Hummingbird nest material construction
(Hummingbird Nest construction – Nira Campground, May 11, 2008)

Then the hummingbird would either test it for size and strength or firm the material or both by sitting on the nest and moving around. I have not seen a bird sit on its tail before.

Hummingbird nest sizing
(Hummingbird Nest sizing/firming – Nira Campground, May 11, 2008)

Zaca Fire Followers and Sprouters

After 15 consecutive days of solid work (and sitting), it was really good to get out on the Fire Followers SBBG trip on May 5th (especially with the leaders “extraordinaire” whose handouts are greatly appreciated). I have visited Highway 33 north of Ojai less than five times, and each time I go, I am struck by the beauty and wonderful flower displays. Some of the terrain reminds me a little of some seen in Namibia – where I described it in my “Scrapbook” site, as being drawn with a broad sweeping brush. However the vegetation is very different, where at the higher altitude, fir and pine are found that would never be seen in the higher areas of Namibia.

Zaca Fire Divide
(Zaca Fire burned vegetation on west side of Highway 33 – May 5, 2008)

We visited areas that were at the limit of the Zaca burn, one of which was right next to Highway 33 – and were thus able to see before/after views of vegetation. In the burned areas, there were lots of interesting fire followers, and a number of plants that were re-sprouting. The most interesting charred skeleton was that of a Juniper. The slide show below includes photos of the burned areas as well as some of the flowers (I goofed on some of the Phacelia photos, and should try to find the time to go back.)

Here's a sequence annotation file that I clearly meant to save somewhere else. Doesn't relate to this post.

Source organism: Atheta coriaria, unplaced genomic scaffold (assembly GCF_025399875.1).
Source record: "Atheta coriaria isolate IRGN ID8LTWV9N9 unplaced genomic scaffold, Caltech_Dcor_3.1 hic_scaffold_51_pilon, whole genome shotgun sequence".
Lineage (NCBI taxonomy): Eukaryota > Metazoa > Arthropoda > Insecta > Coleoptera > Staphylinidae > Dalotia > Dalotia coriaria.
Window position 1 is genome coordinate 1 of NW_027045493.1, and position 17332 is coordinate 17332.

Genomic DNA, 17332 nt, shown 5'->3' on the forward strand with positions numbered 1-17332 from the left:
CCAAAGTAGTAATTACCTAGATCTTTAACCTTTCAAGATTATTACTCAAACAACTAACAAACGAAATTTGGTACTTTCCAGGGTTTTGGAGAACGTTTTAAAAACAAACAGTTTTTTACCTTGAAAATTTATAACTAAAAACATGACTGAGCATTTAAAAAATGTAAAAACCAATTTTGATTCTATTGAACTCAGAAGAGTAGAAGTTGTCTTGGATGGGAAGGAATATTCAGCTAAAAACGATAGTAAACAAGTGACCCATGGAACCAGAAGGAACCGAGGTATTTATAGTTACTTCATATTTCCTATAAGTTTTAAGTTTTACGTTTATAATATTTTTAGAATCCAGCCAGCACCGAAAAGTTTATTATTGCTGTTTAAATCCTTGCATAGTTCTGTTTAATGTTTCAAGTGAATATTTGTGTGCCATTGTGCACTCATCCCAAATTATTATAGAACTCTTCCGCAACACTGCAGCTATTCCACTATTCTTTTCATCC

Burned Oak
(Zaca Fire burned oak, re-sprouting – May 5, 2008)

This year must be a gilia year for me, where I was lucky to see three new species (for me) on Figueroa Mountain, and two new (three photographed) on Pine Mountain and another plant called “False Gilia”. One of the gilias seen on Monday seemed to be one of the gilia seen on Figueroa Mountain – Gilia ochroleuca subsp. bizonata. The reason I call it “Volcanic Gilia” is because it is the common name of the plant at these links:

The second of the three gilias seen was Splendid Gilia, and the other id is a bit iffy. I don’t like to take plants from the field, but there are a few questions about some of the attempted ids of a few plants that could warrant another trip.

Splendid Gilia
(Splendid Gilia, Pine Mountain – May 5, 2008)

Another interesting plant was Grass Blazingstar (Mentzelia gracilenta). It is also known as Slender Stickleaf. A number of plants in the Mentzelia genus are called stickleaf, because the leaves have hooked hairs that allow them to cling tightly to other surfaces.

I came across an article in a 1941 Desert Magazine about Mentzelia, with this about gracilenta: “Mentzelia gracilenta var. nttens (Mentzelia miens’) has very shiny, white or pinkish stems, and flowers about an inch across, the golden petals with reddish spots at base. It favors gravelly slopes and mesas in the Mojave desert, Owens valley, Nevada and Arizona.”


Grass Blazingstar
(Grass Blazingstar, Mentzelia gracilenta, Pine Mountain – May 5, 2008)